Culture /// Screens x
Is Pennywise really that scary? (Image via Den of Geek)

Hear me out here.

Stephen King is a literal mastermind. King has created horror-filled worlds and characters that left us with nightmares and fear-induced insomnia. I was never that into horror fiction, but Stephen King’s stories aren’t just scary — they are flawless.  So, I was surprised when I watched the new “IT” (2017) movie that it left me with millions of questions that I took upon myself to research as I procrastinated on all of my assignments.

Before I get into why I’m not a fan of Pennywise, let me say the movie was incredible. The plot and the production were both phenomenal, to say the least. The actors shone and the messages came across superbly. After leaving the theater, I immediately went on Pinterest to find Losers’ Club tattoo ideas.

However, that will not stop me from arguing that Pennywise is literally one of the most terrible villains of all time. Now, it is worth noting that like many other fans, I have not read “IT” the novel, so a lot of my fellow the-book-is-better-than-the-movie advocates may completely dismiss my accusation, but the truth is that I left the theater comparing Pennywise to Mojojojo from the “PowerPuff Girls,” and Pennywise barely won in comparison.

Why is Pennywise not that Scary?

Let’s start by acknowledging that this evil creature’s full name is Pennywise the Dancing Clown (what kind of surname is Dancing Clown?), but there is no real origin story as to why this killer clown is even a clown. What I don’t understand is that if this thing is a shapeshifter, why is it choosing a strange clown as its dominant form? Scary, sharp-toothed clown was a bit of a lazy choice.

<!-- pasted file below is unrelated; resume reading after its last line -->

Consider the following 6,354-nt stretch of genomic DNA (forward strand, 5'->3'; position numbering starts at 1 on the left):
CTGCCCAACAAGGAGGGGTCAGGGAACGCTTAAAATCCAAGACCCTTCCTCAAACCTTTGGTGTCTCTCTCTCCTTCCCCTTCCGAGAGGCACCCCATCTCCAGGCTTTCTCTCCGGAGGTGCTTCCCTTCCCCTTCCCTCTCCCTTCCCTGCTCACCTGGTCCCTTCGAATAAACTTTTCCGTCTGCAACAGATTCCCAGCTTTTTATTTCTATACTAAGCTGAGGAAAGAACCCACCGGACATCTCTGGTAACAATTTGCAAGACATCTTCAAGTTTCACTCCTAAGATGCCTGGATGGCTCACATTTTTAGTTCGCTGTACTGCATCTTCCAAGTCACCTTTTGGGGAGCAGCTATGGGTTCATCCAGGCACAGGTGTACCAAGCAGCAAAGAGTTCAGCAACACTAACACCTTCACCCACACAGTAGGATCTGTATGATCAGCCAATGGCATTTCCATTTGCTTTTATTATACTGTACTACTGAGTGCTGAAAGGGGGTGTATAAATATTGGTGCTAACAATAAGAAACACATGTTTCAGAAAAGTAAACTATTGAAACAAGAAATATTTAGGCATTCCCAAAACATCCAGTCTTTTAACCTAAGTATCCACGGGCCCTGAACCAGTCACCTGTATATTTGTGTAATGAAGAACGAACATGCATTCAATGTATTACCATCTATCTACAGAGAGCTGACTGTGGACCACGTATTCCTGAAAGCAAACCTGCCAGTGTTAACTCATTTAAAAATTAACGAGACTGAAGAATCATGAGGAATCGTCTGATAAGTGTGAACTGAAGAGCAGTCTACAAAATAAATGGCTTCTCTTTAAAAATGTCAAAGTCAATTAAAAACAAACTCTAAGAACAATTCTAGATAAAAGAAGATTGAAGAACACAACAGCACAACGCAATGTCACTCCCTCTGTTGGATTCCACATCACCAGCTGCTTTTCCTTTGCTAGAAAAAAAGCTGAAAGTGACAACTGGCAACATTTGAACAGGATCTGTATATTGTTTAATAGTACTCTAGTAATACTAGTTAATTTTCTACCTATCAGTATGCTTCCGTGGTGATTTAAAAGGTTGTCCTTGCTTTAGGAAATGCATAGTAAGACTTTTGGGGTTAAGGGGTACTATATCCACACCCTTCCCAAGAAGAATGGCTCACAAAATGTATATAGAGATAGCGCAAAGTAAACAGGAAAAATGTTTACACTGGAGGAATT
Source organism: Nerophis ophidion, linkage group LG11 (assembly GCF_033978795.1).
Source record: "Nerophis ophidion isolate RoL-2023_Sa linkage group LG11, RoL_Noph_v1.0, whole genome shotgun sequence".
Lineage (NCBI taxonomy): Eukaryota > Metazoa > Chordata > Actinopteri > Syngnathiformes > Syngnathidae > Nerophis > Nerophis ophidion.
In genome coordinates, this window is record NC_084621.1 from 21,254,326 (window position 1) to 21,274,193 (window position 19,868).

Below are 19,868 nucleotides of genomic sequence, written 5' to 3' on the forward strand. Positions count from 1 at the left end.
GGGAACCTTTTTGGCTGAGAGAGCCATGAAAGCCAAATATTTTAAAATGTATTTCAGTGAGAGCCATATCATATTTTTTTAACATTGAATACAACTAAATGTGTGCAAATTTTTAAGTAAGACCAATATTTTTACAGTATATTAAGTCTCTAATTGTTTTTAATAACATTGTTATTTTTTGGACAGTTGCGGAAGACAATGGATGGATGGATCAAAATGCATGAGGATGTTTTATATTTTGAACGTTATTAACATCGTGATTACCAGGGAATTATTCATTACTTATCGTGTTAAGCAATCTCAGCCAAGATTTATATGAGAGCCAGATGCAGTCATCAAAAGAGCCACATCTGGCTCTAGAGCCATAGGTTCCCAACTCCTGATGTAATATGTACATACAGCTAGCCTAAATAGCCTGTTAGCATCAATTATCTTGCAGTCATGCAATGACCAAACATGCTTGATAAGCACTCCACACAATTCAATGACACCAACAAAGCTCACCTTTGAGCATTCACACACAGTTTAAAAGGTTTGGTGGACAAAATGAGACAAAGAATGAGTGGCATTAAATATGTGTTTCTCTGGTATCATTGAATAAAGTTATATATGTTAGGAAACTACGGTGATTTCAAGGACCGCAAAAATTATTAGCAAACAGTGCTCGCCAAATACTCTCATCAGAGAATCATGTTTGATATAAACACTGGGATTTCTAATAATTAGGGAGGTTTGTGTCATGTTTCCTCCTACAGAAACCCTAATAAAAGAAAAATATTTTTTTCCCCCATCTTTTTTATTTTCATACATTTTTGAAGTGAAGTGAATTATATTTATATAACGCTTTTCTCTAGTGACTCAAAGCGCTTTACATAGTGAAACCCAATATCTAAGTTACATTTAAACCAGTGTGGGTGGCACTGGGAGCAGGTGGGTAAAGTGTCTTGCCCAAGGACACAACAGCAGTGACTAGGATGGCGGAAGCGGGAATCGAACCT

Pennywise somewhat resembles Ronald McDonald, if Ronald McDonald was selling body parts instead of burgers. What is this entity’s fascination with clowns? If we compare him to present day villains, such as the Demogorgon from the Netflix series “Stranger Things” and fellow clown Twisty from the “American Horror Story” franchise, Pennywise isn’t really that creepy at all.

Continuing the topic of Pennywise’s character development, does this entity have any form of identity or gender? Doesn’t every great villain have a backstory? Even Disney villains have some sort of origin. Even the Ice King from “Adventure Time” had a very well thought out origin story. Most villains at least have goals in mind; villains typically have endgames. Pennywise doesn’t even have a plan.

Mr. Dancing Clown doesn’t want to take over this incredibly small town, much less the world. There isn’t any sort of revenge to be sought. Pennywise simply wants to eat (kids) and go back to sleep. He essentially has the mindset of a college student, but without the degree plan, less stress and more violence.

Next, how long has Pennywise been alive? Has Pennywise been lingering around since the beginning of time? Did Pennywise just sneak in while the earth was being created? How was he eating before mankind showed up, and why isn’t he still on that diet? If he was eating animals, why did he change? Are humans better for his body, although harder to get?

For me it was hard to believe that Pennywise has just been around for millions of years and suddenly the Losers’ Club shows up and he’s “defeated.” There isn’t anything abnormal about these children that makes them heroes, and they are only powerful if they join forces. Is it that hard to split up children?